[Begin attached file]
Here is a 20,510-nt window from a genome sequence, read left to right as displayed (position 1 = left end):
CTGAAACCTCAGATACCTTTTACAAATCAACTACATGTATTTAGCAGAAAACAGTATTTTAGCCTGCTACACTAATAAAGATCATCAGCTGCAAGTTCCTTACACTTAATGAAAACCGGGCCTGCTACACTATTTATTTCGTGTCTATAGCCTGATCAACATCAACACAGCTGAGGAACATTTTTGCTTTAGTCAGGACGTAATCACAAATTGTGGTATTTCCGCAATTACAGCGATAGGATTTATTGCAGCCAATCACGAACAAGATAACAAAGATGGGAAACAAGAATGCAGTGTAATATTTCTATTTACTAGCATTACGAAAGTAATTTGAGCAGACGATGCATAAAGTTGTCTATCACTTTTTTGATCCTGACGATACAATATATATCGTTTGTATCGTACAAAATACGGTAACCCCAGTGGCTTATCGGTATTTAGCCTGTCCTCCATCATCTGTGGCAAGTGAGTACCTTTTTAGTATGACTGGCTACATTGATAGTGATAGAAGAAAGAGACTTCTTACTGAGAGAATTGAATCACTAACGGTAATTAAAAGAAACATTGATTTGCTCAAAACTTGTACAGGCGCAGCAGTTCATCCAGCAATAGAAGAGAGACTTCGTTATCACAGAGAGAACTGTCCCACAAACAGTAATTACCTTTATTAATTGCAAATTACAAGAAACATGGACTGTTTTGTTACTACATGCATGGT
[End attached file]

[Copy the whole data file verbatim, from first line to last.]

Here is a 20,510-nt window from a genome sequence, read left to right as displayed (position 1 = left end):
CTGAAACCTCAGATACCTTTTACAAATCAACTACATGTATTTAGCAGAAAACAGTATTTTAGCCTGCTACACTAATAAAGATCATCAGCTGCAAGTTCCTTACACTTAATGAAAACCGGGCCTGCTACACTATTTATTTCGTGTCTATAGCCTGATCAACATCAACACAGCTGAGGAACATTTTTGCTTTAGTCAGGACGTAATCACAAATTGTGGTATTTCCGCAATTACAGCGATAGGATTTATTGCAGCCAATCACGAACAAGATAACAAAGATGGGAAACAAGAATGCAGTGTAATATTTCTATTTACTAGCATTACGAAAGTAATTTGAGCAGACGATGCATAAAGTTGTCTATCACTTTTTTGATCCTGACGATACAATATATATCGTTTGTATCGTACAAAATACGGTAACCCCAGTGGCTTATCGGTATTTAGCCTGTCCTCCATCATCTGTGGCAAGTGAGTACCTTTTTAGTATGACTGGCTACATTGATAGTGATAGAAGAAAGAGACTTCTTACTGAGAGAATTGAATCACTAACGGTAATTAAAAGAAACATTGATTTGCTCAAAACTTGTACAGGCGCAGCAGTTCATCCAGCAATAGAAGAGAGACTTCGTTATCACAGAGAGAACTGTCCCACAAACAGTAATTACCTTTATTAATTGCAAATTACAAGAAACATGGACTGTTTTGTTACTACATGCATGGT